Tag Archives: Poem


Aubergine, you have been my nemesis, my bette noir.

I can not fry you properly, aubergine, but it’s all that I want to do.

I dont like ovens.

I don’t like grills.

I don’t want to leave you alone, out of my sight.

I want to be able to touch you myself at any time.

I can’t trust you with the oven.

Who knows what you’ll be like when you come out?

Unrecognisable, and all the secrets of your cooking hidden from me.

Your secrets hidden inside your flesh, not visible on your skin.

I’d only find them by eating you, but then it’s too late and you’d be gone.

I want to control you as you transform.

But you’re impossible. You’re always too thirsty, you stay dry for so long, you threaten to burn, you soak up disgusting amounts of oil.

And then all of a sudden your watery insides break down and you go wet like a leaf.

By then you’ve already drunk so much oil, you taste slimy like a fish and chips wrapper.

Raw, you’re the most promising looking vegetable in the fridge,

With the beauty of a fruit, your skin like polished black granite,

You seem soft to touch but your flesh has tricked me time and again,

Self contained with your own irrigation system.

You remain independent, and I am so thirsty.



The stem is where the taste is, take my stem and take my life.

White and crisp and stringy with the taste of yellow grass, a lick of lemonsweet.

Imagine a lemon that didn’t make your lips pucker and your teeth crack, your tongue taste sour.

I only deign to grow where the sun shines yellow and wet all year round. Seasonal sun is just for dry lemons, hard skinned Mediterraneans.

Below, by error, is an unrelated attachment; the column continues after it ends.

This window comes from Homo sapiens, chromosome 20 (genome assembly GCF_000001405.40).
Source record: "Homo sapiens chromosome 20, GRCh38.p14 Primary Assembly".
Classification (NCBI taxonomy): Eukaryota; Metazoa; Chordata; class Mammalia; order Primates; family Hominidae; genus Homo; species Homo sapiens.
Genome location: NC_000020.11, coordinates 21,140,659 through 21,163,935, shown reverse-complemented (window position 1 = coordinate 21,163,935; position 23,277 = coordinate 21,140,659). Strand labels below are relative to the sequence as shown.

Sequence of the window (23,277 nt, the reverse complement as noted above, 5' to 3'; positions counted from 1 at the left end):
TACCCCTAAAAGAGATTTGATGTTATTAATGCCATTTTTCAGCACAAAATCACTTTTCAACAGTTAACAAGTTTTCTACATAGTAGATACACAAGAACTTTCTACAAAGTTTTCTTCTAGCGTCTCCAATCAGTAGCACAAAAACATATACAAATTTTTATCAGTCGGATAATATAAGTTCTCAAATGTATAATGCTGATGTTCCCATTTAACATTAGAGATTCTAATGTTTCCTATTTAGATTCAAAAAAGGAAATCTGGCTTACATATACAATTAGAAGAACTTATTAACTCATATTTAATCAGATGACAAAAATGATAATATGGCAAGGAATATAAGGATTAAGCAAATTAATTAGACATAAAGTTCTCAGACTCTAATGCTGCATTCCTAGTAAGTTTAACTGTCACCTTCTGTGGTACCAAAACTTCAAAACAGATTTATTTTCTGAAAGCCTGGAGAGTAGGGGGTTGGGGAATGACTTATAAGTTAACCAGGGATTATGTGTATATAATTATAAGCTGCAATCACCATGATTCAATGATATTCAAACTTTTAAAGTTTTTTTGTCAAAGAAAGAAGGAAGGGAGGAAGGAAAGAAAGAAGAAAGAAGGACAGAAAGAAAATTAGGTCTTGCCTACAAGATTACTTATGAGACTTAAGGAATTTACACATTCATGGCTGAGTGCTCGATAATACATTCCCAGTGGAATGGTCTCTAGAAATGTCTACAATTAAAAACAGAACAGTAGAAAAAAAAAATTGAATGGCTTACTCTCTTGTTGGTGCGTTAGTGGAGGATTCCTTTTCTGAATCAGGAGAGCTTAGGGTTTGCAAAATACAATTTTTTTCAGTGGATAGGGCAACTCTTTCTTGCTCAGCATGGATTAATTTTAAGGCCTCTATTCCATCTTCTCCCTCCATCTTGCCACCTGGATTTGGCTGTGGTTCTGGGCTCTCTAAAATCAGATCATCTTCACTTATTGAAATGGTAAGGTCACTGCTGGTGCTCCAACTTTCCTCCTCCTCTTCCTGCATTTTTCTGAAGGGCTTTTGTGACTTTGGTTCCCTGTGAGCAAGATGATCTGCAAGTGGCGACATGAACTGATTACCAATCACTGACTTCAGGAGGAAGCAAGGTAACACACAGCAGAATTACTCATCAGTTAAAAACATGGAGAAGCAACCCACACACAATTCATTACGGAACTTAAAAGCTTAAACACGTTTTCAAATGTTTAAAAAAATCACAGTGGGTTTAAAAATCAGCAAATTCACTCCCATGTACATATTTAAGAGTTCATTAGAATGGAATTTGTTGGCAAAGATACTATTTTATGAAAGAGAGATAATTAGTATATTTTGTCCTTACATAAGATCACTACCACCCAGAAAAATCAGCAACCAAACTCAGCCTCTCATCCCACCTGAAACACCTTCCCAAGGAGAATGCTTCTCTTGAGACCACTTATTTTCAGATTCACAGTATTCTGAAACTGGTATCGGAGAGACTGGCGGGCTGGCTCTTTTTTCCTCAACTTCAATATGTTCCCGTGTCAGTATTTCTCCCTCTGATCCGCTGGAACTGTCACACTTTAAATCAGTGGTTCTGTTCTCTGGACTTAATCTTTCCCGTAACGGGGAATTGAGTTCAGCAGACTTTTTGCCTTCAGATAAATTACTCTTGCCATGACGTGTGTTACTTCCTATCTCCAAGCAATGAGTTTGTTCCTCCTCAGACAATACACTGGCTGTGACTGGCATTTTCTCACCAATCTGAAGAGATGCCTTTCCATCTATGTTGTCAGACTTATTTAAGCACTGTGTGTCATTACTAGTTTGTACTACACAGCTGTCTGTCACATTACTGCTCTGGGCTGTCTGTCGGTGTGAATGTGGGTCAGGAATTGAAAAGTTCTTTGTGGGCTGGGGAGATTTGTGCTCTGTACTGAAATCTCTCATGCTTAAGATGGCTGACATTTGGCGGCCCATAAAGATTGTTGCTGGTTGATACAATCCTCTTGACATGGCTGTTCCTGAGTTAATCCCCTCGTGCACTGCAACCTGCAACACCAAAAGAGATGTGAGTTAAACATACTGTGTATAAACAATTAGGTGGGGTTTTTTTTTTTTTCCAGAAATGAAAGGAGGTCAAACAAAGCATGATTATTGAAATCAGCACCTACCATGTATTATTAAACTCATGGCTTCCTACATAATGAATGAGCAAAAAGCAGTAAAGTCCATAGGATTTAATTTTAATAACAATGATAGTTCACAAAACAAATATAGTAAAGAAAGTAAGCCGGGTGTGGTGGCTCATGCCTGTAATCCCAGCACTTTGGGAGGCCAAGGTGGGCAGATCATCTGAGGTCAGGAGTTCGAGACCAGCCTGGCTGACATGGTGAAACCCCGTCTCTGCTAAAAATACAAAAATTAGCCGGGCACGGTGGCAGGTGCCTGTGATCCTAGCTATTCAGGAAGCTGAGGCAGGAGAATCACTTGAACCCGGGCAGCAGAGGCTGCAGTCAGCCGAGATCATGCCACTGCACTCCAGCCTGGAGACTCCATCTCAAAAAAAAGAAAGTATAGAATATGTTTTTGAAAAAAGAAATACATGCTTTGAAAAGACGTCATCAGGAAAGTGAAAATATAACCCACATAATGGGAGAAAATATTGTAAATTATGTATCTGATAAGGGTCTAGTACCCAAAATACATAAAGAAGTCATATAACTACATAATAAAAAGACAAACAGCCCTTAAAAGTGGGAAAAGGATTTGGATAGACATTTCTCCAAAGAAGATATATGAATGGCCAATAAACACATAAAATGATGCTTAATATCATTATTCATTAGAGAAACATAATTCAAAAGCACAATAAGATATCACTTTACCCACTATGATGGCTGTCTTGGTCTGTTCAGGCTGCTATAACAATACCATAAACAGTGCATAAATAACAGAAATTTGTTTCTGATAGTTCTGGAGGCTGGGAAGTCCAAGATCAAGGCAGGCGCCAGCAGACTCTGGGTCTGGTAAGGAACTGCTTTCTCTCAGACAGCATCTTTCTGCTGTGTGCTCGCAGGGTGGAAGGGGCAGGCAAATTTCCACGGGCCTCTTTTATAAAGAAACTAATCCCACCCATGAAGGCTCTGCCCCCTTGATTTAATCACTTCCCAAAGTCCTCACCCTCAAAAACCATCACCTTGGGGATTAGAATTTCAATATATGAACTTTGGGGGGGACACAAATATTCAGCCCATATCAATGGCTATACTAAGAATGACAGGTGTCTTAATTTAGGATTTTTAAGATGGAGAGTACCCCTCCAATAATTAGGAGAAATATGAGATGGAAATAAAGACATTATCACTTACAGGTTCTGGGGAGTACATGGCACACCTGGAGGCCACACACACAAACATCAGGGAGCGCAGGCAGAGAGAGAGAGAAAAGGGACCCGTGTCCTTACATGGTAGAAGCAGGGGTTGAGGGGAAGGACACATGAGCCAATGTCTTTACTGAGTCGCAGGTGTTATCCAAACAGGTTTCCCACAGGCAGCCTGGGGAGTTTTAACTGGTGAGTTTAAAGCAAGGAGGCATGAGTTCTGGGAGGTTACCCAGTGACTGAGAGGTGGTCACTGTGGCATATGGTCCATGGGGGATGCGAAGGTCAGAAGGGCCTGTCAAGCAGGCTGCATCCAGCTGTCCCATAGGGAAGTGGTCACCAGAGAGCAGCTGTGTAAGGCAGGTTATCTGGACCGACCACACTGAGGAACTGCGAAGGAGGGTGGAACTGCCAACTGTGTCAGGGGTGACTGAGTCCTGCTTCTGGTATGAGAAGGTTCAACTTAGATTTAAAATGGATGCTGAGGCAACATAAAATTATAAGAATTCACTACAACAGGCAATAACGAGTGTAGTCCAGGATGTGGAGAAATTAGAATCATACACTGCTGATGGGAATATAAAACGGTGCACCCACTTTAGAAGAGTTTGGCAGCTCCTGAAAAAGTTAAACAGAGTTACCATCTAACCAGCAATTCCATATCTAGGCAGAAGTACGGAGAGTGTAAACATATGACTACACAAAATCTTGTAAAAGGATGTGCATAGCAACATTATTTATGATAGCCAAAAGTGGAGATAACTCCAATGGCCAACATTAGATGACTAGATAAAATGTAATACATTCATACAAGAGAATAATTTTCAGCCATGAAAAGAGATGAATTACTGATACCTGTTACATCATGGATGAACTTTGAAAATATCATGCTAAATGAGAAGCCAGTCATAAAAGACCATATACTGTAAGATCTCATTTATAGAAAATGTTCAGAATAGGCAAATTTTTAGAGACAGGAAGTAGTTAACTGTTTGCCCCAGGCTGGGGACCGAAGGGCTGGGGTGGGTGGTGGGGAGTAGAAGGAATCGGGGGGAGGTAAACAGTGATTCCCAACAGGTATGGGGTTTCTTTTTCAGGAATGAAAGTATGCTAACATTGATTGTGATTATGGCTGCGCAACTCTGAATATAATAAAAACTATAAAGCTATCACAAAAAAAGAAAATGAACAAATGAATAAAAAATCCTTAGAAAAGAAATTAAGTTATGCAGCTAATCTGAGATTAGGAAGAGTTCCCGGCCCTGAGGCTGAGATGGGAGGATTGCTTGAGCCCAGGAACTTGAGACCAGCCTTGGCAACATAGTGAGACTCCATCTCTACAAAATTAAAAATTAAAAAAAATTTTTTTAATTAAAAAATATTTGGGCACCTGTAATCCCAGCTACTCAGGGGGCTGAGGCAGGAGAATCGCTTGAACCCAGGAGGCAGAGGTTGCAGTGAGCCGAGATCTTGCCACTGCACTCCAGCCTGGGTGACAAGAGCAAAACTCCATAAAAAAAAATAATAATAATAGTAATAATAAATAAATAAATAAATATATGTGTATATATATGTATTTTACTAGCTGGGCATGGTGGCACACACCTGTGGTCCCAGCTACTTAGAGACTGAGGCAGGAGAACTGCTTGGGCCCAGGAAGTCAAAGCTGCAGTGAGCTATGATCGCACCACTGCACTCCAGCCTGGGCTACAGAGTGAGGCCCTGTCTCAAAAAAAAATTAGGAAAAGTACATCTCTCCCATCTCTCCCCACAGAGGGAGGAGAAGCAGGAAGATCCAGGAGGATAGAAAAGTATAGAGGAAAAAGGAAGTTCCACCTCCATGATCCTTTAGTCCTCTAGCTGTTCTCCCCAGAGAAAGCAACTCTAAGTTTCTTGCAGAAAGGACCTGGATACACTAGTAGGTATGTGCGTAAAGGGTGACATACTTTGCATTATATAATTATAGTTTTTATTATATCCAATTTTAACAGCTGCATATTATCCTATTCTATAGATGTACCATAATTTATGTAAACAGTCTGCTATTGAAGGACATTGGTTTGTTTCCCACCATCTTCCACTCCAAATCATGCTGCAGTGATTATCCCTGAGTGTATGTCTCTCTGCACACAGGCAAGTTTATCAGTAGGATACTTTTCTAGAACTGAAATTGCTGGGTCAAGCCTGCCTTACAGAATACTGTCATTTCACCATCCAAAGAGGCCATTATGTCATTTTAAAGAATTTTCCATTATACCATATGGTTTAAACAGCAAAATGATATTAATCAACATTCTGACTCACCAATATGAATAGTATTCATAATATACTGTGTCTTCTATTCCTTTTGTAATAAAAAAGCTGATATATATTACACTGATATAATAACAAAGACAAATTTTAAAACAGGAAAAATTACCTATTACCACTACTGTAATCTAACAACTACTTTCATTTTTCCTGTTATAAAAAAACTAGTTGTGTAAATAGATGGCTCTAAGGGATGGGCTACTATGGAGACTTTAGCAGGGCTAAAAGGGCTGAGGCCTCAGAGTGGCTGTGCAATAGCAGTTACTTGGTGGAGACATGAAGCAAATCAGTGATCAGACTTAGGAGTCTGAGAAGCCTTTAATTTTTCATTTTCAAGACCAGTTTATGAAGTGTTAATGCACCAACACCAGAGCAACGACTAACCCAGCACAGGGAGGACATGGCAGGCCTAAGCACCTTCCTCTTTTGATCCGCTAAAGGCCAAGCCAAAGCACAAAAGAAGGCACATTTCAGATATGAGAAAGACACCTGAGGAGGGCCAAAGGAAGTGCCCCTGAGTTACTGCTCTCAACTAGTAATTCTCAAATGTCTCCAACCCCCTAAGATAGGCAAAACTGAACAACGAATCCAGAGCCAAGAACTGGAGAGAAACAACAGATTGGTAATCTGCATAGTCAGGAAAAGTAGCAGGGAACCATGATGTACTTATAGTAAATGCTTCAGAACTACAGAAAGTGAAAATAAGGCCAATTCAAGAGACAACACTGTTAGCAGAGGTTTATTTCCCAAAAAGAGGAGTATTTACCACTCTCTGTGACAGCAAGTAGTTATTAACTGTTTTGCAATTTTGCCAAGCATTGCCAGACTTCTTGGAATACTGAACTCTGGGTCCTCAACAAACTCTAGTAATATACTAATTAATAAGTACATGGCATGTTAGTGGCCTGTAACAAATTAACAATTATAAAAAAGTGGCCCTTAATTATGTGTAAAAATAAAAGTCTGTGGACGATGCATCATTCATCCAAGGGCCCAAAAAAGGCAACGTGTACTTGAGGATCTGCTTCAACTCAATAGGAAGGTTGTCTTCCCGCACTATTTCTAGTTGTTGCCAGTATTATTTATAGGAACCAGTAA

But this moist sun makes me delicate. Unbearable sweaty heat for mammals, sweet for me.

Silk Tofu

The tofu is soft. She has the high-fat content of silk, she is only a pudding. Some of her cousins were pressed into harder stuff than she ever was. Who chose that, she wondered? They’d all grown up together that year, a crop in the muddy field together, yellow black and brown, all round. Every year their brothers and sisters grew up in the mud under grey skies, were picked, plucked, boiled, ground, drowned and pressed. Some went on to be hard, destined for deep frying, destined to be textured with dimples and served to be as strong as meat, bursting with protein – pound for pound more than minced beef. These tofus faced a hard but honourable life.

Was it better, Silk Tofu wondered, to be treated and rendered gently? Drowned in rich milk, not chemically laced water? Pressed gently and smoothly, in a way that left her skin like silk; none of these acne pockmarks suffered by her harder, less fortunate sisters? They dressed her silk skin in fine, sweet syrups of ginger, or on less extravagant days, miso and spring onions. Sometimes all her fat was stirred up until she became a soft, soft pudding. Those days were the best and the worst, when all the richness of her beans overcame her solid protein structure and she became a quivering, curdling jelly. She was the biggest jelly curd in town.

Through wooded hills, sand trails immersed in mist;
cockrow from moon-lit huts; fresh marks of shoes
on dew-soaked bridge. Along the path, at night,
a girl braved wind and weather walking on.

The eastern sky glowed up, lit mulberry groves-
forlorn, Kiều knew not where to find a home.
Then, in the distance, loomed a Buddhist church-
she read the sign: “Retreat of Blessed Peace.”
She made straight for the entrance gate and knocked-
a nun heard her, came out, and let her in.

Nguyễn Du, from The Tale of Kiều (ll. 2029-2038), trans. by  Huỳnh Sanh Thông

Whether beaten or hung and swung, be resolute,
Whether clamped or chained, say nothing false.
“Sacrifice yourself! Struggle to serve our case!”
The only retraction will be death’s release.

Nguyễn Thị Minh Khai, Untitled, trans. by Lady Borton